Point 2.—At the end of Point 2 after the words “has secured possession” a further sentence is to be inserted as follows:
“As an exception to the above principles, objects (including books, manuscripts and documents) of an artistic, historical, scientific (excluding equipment of an industrial character), educational or religious character which have been looted by the enemy occupying power, shall, so far as possible, be replaced by equivalent objects if they are not restored.”
A further paragraph is to be inserted under point 2 as follows:
“Hungary shall restore to Czechoslovakia the administrative documents now in her territory and at her disposal, all manuscripts, antiques and works of art, all scientific and library equipment which by their destination, origin, or character relate to Czechoslovak territory since January 1st, 1868, and that Hungary should have restored them under the terms of former agreements and has not done so up to the present.”
Point 4.—After the words “the search” add the words “by their own agencies”.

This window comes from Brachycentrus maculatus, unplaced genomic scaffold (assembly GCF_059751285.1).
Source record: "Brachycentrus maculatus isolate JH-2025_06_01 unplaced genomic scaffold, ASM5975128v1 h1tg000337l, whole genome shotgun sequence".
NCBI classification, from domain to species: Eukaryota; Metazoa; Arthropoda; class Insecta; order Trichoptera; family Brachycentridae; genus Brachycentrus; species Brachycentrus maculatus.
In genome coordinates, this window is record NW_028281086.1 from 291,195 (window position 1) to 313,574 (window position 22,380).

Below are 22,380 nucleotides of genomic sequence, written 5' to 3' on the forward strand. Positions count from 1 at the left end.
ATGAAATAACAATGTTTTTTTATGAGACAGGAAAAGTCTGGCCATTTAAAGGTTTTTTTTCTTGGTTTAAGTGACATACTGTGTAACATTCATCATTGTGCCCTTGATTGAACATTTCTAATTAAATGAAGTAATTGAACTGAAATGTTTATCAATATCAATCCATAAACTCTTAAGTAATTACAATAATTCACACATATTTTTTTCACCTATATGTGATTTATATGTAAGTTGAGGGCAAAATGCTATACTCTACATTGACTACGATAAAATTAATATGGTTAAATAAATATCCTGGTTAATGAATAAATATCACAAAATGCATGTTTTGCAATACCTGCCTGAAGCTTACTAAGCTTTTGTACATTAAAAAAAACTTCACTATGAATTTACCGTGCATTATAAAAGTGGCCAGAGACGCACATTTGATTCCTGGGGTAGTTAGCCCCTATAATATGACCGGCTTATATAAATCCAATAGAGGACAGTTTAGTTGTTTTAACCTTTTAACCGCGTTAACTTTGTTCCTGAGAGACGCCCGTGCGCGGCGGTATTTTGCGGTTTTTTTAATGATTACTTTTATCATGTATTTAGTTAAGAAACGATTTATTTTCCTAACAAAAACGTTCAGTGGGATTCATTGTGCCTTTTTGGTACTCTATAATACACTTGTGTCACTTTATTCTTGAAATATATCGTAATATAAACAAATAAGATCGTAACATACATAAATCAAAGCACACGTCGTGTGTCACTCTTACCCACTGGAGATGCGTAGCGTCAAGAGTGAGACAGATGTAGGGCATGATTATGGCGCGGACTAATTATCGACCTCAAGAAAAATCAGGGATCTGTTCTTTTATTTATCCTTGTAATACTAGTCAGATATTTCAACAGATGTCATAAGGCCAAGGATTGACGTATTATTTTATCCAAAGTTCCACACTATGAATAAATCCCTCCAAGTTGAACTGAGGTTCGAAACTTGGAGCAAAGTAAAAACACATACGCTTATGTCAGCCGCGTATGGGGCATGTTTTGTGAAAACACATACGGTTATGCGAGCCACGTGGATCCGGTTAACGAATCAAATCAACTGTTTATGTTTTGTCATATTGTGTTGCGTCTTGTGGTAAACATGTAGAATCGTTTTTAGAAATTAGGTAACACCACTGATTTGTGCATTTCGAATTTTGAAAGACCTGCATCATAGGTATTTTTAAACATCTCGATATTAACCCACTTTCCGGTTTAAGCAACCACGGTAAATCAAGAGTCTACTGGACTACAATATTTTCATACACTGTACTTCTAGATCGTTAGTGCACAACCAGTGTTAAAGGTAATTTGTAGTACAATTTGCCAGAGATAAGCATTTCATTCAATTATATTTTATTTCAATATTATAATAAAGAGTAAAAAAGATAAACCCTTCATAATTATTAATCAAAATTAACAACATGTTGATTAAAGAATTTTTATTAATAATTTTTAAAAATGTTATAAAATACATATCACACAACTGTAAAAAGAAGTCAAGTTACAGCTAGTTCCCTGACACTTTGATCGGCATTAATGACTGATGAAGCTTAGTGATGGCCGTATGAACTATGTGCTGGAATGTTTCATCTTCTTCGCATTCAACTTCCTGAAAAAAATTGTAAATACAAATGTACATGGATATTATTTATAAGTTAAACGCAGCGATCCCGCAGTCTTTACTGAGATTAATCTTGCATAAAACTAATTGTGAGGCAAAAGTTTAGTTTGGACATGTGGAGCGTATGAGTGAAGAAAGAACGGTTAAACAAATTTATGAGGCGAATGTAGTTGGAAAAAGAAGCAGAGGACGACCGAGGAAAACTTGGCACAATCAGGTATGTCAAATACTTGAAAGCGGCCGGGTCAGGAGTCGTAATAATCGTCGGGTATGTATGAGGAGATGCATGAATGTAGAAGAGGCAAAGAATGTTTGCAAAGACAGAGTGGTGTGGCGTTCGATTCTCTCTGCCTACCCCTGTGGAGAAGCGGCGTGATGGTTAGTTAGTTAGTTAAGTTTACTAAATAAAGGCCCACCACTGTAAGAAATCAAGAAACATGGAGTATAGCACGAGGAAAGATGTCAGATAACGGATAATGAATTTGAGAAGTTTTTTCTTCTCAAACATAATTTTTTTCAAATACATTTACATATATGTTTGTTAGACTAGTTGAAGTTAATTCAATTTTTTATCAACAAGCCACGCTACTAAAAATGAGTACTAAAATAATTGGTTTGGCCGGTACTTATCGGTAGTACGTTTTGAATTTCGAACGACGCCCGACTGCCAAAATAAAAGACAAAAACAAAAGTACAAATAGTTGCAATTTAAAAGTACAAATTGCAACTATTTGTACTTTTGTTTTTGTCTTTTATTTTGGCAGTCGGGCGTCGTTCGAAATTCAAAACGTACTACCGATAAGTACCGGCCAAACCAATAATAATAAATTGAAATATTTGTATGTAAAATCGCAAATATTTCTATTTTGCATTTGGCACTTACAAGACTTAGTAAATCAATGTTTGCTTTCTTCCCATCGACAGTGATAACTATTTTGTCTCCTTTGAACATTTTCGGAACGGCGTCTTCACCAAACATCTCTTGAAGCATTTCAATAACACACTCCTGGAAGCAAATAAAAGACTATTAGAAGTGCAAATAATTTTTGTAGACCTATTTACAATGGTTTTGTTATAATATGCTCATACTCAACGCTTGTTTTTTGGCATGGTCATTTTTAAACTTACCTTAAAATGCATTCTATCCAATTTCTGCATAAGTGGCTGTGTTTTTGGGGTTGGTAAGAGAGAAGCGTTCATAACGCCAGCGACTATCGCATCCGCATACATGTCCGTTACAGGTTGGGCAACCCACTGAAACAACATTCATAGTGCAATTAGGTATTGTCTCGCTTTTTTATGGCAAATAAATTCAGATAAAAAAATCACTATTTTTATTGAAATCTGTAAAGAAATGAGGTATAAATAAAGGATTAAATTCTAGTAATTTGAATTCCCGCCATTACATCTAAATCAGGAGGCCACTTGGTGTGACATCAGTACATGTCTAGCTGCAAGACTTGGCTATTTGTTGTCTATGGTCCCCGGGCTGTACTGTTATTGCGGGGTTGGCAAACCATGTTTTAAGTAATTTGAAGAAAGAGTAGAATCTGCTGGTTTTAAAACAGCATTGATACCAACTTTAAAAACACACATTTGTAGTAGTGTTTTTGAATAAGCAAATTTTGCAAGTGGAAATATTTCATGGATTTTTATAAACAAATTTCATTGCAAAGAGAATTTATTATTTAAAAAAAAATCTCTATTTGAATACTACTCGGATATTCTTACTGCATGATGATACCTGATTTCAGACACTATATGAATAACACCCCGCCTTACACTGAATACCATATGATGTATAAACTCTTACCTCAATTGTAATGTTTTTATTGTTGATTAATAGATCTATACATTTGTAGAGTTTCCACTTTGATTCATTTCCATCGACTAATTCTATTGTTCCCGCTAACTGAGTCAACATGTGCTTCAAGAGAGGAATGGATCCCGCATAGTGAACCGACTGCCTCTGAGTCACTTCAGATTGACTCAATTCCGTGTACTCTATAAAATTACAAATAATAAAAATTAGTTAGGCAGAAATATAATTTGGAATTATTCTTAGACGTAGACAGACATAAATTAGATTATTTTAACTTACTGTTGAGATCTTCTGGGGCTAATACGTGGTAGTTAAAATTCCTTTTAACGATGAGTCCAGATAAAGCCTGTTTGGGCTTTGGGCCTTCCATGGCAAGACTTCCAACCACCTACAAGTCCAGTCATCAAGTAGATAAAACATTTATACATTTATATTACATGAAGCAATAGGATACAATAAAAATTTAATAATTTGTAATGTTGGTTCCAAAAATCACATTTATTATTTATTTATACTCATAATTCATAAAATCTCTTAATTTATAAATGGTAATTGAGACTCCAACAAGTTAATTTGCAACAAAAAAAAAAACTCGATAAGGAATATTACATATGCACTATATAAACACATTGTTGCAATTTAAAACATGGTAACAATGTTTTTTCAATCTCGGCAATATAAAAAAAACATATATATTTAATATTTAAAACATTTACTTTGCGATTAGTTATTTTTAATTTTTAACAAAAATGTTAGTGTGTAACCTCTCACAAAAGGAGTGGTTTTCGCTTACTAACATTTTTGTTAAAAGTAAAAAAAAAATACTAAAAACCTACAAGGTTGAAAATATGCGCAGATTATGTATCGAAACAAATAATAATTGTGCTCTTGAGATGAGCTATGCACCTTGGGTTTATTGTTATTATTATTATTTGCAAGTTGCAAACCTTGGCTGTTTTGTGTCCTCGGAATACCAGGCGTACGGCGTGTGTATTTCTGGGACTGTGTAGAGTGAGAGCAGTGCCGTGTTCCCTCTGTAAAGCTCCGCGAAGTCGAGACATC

Point 6.—At the end of this point, after the words “of the present Treaty” add the following sentence: “Hungary is bound to satisfy the claim thus presented in the year following the receipt of the claim to this effect.”
The principle laid down in the amendment to point 2 of Article 22 regarding the obligations to restore artistic, historical and certain other objects in genere has been recognised by the representatives of all the occupied states at the Reparations Conference and adopted by the Allied Control Commission in Berlin. It is just that Hungary should [Page 731] replace looted objects of cultural and historical value by things of her own.
The second paragraph proposed to point 2 refers to the restitution of objects which Hungary has wrongly retained on her territory and which are connected with Slovak territory by origin or tradition. During the second half of last century and the beginning of this century Hungary deliberately removed objects of historical and cultural value to Budapest. The obligation to return these objects was laid upon Hungary after the first World War, but Hungary did not fulfil it.
The addition to paragraph 4 is intended to enable the member of the United Nations concerned to obtain through his own agencies objects removed from his country.
The amendment to point 6 is based on the fact that point 6 of the draft Peace Treaty does not express Hungary’s obligation to comply in substance with demands received from the Allies. Without the insertion of this sentence Hungary would be able in practice to pass on every demand to the Conciliation Commission without being compelled to comply with demands falling under Article 22.